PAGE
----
Federated Learning Algorithms & Applications I – Invited Special Session

A4L-E: Federated Learning Algorithms & Applications I - Invited Special Session

Session Type: Lecture
Session Code: A4L-E
Location: Room 5
Date & Time: Wednesday March 22, 2023 (14:00 - 15:00)
Chair: Sanjay Purushotham
Track: 12
Paper IDPaper NameAuthorsAbstract
3036Federated Learning Beyond ConsensusAmrit Singh Bedi{4}, Chen Fan{3}, Alec Koppel{2}, Anit Kumar Sahu{1}, Furong Huang{4}, Dinesh Manocha{4}In federated learning (FL), the objective of collaboratively learning a global model through aggregation of model updates across devices tends to oppose the goal of personalization via local information. In this work, we calibrate this tradeoff in a quantitative manner through a multi-criterion optimization-based framework, which we cast as a constrained program: the objective for a device is its local objective, which it seeks to minimize while satisfying nonlinear constraints that quantify the proximity between the local and the global model. By considering the Lagrangian relaxation of this problem, we develop an algorithm that allows each node to minimize its local component of Lagrangian through queries to a first-order gradient oracle. Then, the server executes Lagrange multiplier ascent steps followed by a Lagrange multiplier-weighted averaging step. We call this instantiation of the primal-dual method Federated Learning Beyond Consensus (texttt{FedBC}). Theoretically, we establish that texttt{FedBC} converges to a first-order stationary point at rates that matches state of the art, up to an additional error term that depends on the tolerance parameter that arises due to the proximity constraints. Overall, the analysis is a novel characterization of primal-dual methods applied to non-convex saddle point problems with nonlinear constraints. Finally, we demonstrate that texttt{FedBC} balances the global and local model test accuracy metrics across a suite of datasets (Synthetic, MNIST, CIFAR-10, Shakespeare), achieving competitive performance with state of the art.
3195Federated Learning Over Cooperative Networks: Towards Energy- and Time-Efficient Distributed Machine Learning Over Time-Varying DataSeyyedali Hosseinalipour{3}, Su Wang{2}, Nicolo Michelusi{1}, Vaneet Aggarwal{2}, Christopher Brinton{2}, David Love{2}, Mung Chiang{2}Federated learning (FL) has been promoted as a popular technique for conducting distributed machine learning over wireless edge devices. In this work, we integrate cooperation among the devices realized through device-to-device (D2D) communications into the conventional FL architecture. We demonstrate how cooperation among the devices can be exploited to compensate for the heterogeneity of devices in terms of their datasets, and communication/computation resources. We consider a realistic environment in which distributions of local datasets of devices evolve over time and propose the notion of concept drift. Along this line, we further introduce idle times in between local model training rounds at the devices to achieve resource savings, the durations of which are optimized according to the concept drift. We analytically characterize the performance of the machine learning model training in our framework of interest and shed light on the notions of cold vs. warmed up model, and model inertia. We then formulate a general network optimization problem to optimize the model learning vs. resource efficiency tradeoff and solve it through a successive convex optimization technique. Through numerical results, we show the interconnections between idle times and concept drift, and the impact of device cooperation on the performance of the trained machine learning model.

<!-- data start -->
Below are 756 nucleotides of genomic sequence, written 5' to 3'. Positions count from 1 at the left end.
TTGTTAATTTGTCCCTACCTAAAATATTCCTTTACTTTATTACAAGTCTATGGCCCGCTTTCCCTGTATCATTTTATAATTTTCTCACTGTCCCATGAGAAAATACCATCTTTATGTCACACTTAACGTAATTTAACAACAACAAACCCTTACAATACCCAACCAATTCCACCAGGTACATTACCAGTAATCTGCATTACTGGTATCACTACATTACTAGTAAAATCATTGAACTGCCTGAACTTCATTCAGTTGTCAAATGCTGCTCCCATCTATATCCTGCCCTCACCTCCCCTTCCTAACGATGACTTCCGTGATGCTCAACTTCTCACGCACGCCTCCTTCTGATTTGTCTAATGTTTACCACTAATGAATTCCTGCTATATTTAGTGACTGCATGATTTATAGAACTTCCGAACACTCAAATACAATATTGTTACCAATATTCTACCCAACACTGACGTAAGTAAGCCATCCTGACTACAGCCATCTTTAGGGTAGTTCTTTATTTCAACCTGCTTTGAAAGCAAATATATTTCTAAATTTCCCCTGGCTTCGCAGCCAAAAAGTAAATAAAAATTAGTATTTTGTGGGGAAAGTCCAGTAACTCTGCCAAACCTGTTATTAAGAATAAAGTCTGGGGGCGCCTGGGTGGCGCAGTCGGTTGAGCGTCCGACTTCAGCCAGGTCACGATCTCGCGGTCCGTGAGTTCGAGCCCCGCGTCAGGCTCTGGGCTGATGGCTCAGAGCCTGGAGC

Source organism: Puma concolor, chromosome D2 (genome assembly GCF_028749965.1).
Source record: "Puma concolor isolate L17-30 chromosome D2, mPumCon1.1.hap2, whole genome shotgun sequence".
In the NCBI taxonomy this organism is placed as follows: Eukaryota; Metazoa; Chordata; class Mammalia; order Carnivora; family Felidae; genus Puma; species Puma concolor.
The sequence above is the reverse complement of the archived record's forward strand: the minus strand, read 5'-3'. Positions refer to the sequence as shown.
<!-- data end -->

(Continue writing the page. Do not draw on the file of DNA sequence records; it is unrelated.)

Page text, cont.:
3188A Comprehensive Study of Gradient Inversion Attacks in Federated Learning and Baseline Defense StrategiesPretom Roy Ovi, Aryya GangopadhyayWith a greater emphasis on data privacy and legislation, collaborative machine learning (ML) algorithms are being developed to protect sensitive private data. Federated learning (FL) is the most popular of these methods, and FL enables collaborative model construction among a large number of users without the requirement for explicit data sharing. Because FL models are built with a distributed training and gradient sharing protocol, they are more vulnerable to gradient inversion attacks, which occur when sensitive training data is extracted from raw gradients. Gradient inversion attacks to reconstruct data are regarded as one of the wickedest privacy risks in FL, as attackers covertly spy gradient updates and backtrack from the gradients to obtain information about the raw data without compromising model training quality. Even without prior knowledge of the learning model, the attacker can breach the secrecy and confidentiality of the training data via the intermediate gradients. Existing FL protocol designs have been proven to exhibit vulnerabilities that can be exploited by adversaries both within and outside the system to compromise data privacy. Thus, it is critical to make FL system designers aware of the implications of future FL algorithm design on privacy preservation. Motivated by this, our work focuses on exploring the data confidentiality and integrity of FL, where we emphasize the intuitions, important approaches, and fundamental assumptions used by the existing strategies of gradient inversion attacks to retrieve the data. Then we examine the limitations of different approaches and evaluate their qualitative and quantitative performance in retrieving raw data. Furthermore, we assessed the effectiveness of baseline defense mechanisms against these attacks and provided promising future research directions for more robust privacy preservation in FL.